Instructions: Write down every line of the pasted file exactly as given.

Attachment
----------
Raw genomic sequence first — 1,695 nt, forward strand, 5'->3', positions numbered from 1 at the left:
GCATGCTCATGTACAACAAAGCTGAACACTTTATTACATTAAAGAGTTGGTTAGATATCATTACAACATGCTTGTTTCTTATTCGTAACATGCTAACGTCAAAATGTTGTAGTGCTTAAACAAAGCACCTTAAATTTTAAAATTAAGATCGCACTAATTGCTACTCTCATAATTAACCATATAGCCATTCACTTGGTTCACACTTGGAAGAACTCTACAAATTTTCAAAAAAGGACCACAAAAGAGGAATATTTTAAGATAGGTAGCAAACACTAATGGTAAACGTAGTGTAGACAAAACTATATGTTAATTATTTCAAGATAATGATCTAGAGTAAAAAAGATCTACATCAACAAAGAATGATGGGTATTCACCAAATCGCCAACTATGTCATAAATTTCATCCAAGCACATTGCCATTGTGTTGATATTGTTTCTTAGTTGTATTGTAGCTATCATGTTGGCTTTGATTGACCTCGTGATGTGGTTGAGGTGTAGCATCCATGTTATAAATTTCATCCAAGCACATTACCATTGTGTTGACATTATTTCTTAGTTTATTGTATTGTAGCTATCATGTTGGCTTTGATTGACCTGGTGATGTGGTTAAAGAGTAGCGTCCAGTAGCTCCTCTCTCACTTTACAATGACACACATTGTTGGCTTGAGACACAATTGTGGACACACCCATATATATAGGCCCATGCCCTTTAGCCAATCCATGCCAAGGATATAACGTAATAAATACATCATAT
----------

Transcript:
Raw genomic sequence first — 1,695 nt, forward strand, 5'->3', positions numbered from 1 at the left:
GCATGCTCATGTACAACAAAGCTGAACACTTTATTACATTAAAGAGTTGGTTAGATATCATTACAACATGCTTGTTTCTTATTCGTAACATGCTAACGTCAAAATGTTGTAGTGCTTAAACAAAGCACCTTAAATTTTAAAATTAAGATCGCACTAATTGCTACTCTCATAATTAACCATATAGCCATTCACTTGGTTCACACTTGGAAGAACTCTACAAATTTTCAAAAAAGGACCACAAAAGAGGAATATTTTAAGATAGGTAGCAAACACTAATGGTAAACGTAGTGTAGACAAAACTATATGTTAATTATTTCAAGATAATGATCTAGAGTAAAAAAGATCTACATCAACAAAGAATGATGGGTATTCACCAAATCGCCAACTATGTCATAAATTTCATCCAAGCACATTGCCATTGTGTTGATATTGTTTCTTAGTTGTATTGTAGCTATCATGTTGGCTTTGATTGACCTCGTGATGTGGTTGAGGTGTAGCATCCATGTTATAAATTTCATCCAAGCACATTACCATTGTGTTGACATTATTTCTTAGTTTATTGTATTGTAGCTATCATGTTGGCTTTGATTGACCTGGTGATGTGGTTAAAGAGTAGCGTCCAGTAGCTCCTCTCTCACTTTACAATGACACACATTGTTGGCTTGAGACACAATTGTGGACACACCCATATATATAGGCCCATGCCCTTTAGCCAATCCATGCCAAGGATATAACGTAATAAATACATCATAT